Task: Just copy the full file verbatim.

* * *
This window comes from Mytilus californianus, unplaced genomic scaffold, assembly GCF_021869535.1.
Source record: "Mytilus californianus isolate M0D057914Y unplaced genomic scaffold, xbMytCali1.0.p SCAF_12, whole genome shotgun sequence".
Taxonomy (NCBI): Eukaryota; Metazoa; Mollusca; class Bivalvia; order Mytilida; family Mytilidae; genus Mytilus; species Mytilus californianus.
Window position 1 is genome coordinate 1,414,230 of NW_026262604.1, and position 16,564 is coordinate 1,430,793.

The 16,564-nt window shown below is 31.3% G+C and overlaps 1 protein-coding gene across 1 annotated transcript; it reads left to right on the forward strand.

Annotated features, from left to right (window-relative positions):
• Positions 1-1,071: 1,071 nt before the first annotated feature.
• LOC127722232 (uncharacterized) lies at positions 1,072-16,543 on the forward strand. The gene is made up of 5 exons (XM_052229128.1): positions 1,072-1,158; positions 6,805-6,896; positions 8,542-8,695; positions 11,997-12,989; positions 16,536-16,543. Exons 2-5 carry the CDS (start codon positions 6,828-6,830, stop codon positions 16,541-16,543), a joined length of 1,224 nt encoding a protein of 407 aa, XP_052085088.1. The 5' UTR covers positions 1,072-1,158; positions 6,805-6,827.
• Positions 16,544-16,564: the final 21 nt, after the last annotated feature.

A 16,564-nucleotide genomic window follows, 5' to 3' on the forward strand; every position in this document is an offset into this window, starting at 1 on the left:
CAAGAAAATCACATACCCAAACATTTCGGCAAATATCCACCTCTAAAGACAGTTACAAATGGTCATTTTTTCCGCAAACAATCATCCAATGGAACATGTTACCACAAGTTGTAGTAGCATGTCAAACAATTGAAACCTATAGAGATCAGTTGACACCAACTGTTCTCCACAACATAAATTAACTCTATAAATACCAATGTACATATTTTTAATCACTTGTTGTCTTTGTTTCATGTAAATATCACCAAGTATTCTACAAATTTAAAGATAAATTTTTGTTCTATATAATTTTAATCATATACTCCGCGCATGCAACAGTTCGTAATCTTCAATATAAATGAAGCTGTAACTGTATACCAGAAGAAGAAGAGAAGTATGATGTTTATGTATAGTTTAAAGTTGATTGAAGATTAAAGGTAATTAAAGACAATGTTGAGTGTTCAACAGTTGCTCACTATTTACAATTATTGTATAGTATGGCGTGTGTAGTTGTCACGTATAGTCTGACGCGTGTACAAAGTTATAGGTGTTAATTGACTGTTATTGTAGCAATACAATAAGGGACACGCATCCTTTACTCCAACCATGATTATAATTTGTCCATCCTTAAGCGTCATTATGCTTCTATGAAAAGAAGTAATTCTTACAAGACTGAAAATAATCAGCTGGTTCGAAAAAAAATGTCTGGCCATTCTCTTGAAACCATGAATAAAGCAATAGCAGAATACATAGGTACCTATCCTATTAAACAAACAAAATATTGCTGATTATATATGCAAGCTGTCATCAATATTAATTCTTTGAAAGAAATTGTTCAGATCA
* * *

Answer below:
This window comes from Mytilus californianus, unplaced genomic scaffold, assembly GCF_021869535.1.
Source record: "Mytilus californianus isolate M0D057914Y unplaced genomic scaffold, xbMytCali1.0.p SCAF_12, whole genome shotgun sequence".
Taxonomy (NCBI): Eukaryota; Metazoa; Mollusca; class Bivalvia; order Mytilida; family Mytilidae; genus Mytilus; species Mytilus californianus.
Window position 1 is genome coordinate 1,414,230 of NW_026262604.1, and position 16,564 is coordinate 1,430,793.

The 16,564-nt window shown below is 31.3% G+C and overlaps 1 protein-coding gene across 1 annotated transcript; it reads left to right on the forward strand.

Annotated features, from left to right (window-relative positions):
• Positions 1-1,071: 1,071 nt before the first annotated feature.
• LOC127722232 (uncharacterized) lies at positions 1,072-16,543 on the forward strand. The gene is made up of 5 exons (XM_052229128.1): positions 1,072-1,158; positions 6,805-6,896; positions 8,542-8,695; positions 11,997-12,989; positions 16,536-16,543. Exons 2-5 carry the CDS (start codon positions 6,828-6,830, stop codon positions 16,541-16,543), a joined length of 1,224 nt encoding a protein of 407 aa, XP_052085088.1. The 5' UTR covers positions 1,072-1,158; positions 6,805-6,827.
• Positions 16,544-16,564: the final 21 nt, after the last annotated feature.

A 16,564-nucleotide genomic window follows, 5' to 3' on the forward strand; every position in this document is an offset into this window, starting at 1 on the left:
CAAGAAAATCACATACCCAAACATTTCGGCAAATATCCACCTCTAAAGACAGTTACAAATGGTCATTTTTTCCGCAAACAATCATCCAATGGAACATGTTACCACAAGTTGTAGTAGCATGTCAAACAATTGAAACCTATAGAGATCAGTTGACACCAACTGTTCTCCACAACATAAATTAACTCTATAAATACCAATGTACATATTTTTAATCACTTGTTGTCTTTGTTTCATGTAAATATCACCAAGTATTCTACAAATTTAAAGATAAATTTTTGTTCTATATAATTTTAATCATATACTCCGCGCATGCAACAGTTCGTAATCTTCAATATAAATGAAGCTGTAACTGTATACCAGAAGAAGAAGAGAAGTATGATGTTTATGTATAGTTTAAAGTTGATTGAAGATTAAAGGTAATTAAAGACAATGTTGAGTGTTCAACAGTTGCTCACTATTTACAATTATTGTATAGTATGGCGTGTGTAGTTGTCACGTATAGTCTGACGCGTGTACAAAGTTATAGGTGTTAATTGACTGTTATTGTAGCAATACAATAAGGGACACGCATCCTTTACTCCAACCATGATTATAATTTGTCCATCCTTAAGCGTCATTATGCTTCTATGAAAAGAAGTAATTCTTACAAGACTGAAAATAATCAGCTGGTTCGAAAAAAAATGTCTGGCCATTCTCTTGAAACCATGAATAAAGCAATAGCAGAATACATAGGTACCTATCCTATTAAACAAACAAAATATTGCTGATTATATATGCAAGCTGTCATCAATATTAATTCTTTGAAAGAAATTGTTCAGATCA